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Talk about like minds. Members of the kraftrecipes.com community can exchange recipes, post pictures of dishes they’ve whipped up and discuss just about all things food-related on the forum. They’re not alone, either; some 10,000 consumer-oriented brands have launched or are launching online communities, says Matt Moog, CEO of Viewpoints Network, a Chicago-based social technology and media firm.

The convergence of content, commerce and community has received much attention over the past decade. The objective for retailers is to make the outcome effective enough that it will promote customer activity and loyalty. In the end, that should translate to sales.

Viewpoints Network has been working with a number of retailers to help them do just that. “We transform static content and customer reviews into something that is dynamic and customer-driven,” Moog says.

Sears Holdings has been working with Viewpoints since 2008, launching MySears.com and MyKmart.com in March 2009. Some one million people now visit MySears.com each month, a “good chunk” of whom are members, says Rob Harles, vice president of social media and community.

Sears began building its online community more than two years ago, Harles says. At the time, its site was more straightforward and lacked features like forums and an idea exchange.

In order to beef up the site, Sears’ employees reviewed a number of third-party technology providers and also considered building the platform internally. Viewpoints’ technology offerings matched Sears’ requirements, Harles says -- particularly Viewpoints’ ability to bring together elements of an online community like blogs, forums and surveys. Viewpoints had already developed its own two-million-strong online community, with members reviewing everything from car seats to movies.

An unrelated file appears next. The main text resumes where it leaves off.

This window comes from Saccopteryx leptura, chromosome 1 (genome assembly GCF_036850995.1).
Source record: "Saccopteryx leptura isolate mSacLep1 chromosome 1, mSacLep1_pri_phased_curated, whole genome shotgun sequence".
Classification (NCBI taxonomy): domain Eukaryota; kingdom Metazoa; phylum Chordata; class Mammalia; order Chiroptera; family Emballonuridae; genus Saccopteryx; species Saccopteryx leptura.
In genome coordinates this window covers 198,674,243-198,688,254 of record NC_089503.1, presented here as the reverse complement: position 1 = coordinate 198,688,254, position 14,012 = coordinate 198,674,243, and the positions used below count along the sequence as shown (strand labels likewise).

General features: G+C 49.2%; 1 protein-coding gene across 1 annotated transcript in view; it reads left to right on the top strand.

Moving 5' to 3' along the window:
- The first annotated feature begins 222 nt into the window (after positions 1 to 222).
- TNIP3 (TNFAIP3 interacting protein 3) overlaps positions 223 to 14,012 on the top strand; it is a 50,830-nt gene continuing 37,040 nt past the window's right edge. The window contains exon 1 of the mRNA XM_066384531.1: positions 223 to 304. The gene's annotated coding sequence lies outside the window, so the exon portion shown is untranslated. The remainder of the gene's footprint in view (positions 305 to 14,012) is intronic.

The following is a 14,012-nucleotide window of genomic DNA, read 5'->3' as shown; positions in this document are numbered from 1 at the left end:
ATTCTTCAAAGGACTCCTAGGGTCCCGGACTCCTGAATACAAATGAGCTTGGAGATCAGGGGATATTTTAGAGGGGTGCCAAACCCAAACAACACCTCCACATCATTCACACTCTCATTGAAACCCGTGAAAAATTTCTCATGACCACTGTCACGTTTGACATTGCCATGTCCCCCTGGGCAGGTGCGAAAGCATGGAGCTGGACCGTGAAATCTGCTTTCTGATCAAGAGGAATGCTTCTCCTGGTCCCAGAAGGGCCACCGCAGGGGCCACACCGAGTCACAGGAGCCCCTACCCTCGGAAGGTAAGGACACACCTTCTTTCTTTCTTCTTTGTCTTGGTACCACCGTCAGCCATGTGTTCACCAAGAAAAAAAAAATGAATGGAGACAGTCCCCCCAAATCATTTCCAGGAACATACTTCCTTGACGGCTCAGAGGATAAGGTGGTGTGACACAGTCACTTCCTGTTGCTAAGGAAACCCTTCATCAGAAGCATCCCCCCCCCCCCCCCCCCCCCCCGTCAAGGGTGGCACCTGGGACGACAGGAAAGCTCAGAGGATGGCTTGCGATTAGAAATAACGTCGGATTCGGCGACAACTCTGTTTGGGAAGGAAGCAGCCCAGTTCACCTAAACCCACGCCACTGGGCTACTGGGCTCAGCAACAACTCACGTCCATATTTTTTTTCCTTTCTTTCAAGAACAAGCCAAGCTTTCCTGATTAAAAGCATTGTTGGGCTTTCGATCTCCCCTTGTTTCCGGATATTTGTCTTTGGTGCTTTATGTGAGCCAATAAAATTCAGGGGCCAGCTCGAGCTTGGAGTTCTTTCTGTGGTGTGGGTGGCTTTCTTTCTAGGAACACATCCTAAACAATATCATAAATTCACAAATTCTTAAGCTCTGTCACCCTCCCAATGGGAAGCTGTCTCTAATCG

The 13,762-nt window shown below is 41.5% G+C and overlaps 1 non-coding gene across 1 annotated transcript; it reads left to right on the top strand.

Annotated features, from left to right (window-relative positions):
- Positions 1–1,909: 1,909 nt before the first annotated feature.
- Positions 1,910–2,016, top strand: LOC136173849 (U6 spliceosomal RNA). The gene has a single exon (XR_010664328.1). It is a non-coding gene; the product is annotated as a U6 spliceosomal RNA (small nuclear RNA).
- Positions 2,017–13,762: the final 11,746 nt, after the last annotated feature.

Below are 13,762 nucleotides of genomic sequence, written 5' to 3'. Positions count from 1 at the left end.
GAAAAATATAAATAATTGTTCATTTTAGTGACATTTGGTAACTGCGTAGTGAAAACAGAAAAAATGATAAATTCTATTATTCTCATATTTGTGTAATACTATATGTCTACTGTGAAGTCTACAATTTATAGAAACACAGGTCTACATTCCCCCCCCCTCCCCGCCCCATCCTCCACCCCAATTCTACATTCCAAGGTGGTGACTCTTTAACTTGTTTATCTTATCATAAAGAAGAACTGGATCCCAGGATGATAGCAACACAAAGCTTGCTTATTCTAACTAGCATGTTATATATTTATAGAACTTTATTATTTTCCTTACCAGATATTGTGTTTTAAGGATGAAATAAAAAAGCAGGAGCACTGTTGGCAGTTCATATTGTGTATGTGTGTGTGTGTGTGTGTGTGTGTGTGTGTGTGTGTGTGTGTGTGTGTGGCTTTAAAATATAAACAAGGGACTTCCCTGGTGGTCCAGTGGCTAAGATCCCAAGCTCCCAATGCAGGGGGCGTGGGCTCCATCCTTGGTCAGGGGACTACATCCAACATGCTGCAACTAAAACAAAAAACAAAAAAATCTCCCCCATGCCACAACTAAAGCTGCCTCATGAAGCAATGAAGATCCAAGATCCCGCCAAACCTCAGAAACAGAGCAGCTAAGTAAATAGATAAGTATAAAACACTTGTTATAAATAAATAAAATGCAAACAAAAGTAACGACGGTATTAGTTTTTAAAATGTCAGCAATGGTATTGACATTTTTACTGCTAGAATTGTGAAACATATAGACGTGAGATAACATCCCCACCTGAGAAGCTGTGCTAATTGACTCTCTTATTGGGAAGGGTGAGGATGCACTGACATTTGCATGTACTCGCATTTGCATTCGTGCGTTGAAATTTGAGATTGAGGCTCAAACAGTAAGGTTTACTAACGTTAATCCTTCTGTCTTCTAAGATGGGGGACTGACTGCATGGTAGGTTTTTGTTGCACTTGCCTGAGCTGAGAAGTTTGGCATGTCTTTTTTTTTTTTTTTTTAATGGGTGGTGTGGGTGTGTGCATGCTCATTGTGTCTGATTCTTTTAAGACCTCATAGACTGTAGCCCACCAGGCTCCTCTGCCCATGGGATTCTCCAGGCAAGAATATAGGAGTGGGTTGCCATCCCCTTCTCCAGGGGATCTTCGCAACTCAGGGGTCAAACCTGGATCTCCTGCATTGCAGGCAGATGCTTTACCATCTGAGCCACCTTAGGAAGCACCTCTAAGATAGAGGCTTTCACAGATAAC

As social media and e-commerce markets have evolved over the last few years, most technology providers have focused on pieces of the online community puzzle; some offer applications that help companies collect reviews, while others provide the software behind discussion boards and blogs. Few firms offer technology platforms that can drive all of these capabilities.

In contrast, Viewpoints can “collect reviews, organize them around products and help you build an online community with social profiles and other features like ‘friending’ and following,” Moog says. This enables retailers and other firms to offer a range of content and applications, truly engaging their customers.

As Sears has been working with Viewpoints over the past few years, it has gradually added capabilities to the MySears.com site. The transition has been more of an evolution than a revolution, Harles says. The idea is to continually improve the site, involving the customers along the way.

Finding the right mix
The time required to launch the Viewpoints platform and achieve a “full-blown, fully functional community with search, navigation, e-mail, ad services and reporting” typically runs about eight weeks, Moog says. When a client already has some of these components, Viewpoints can take the existing data and import it to its technology platform.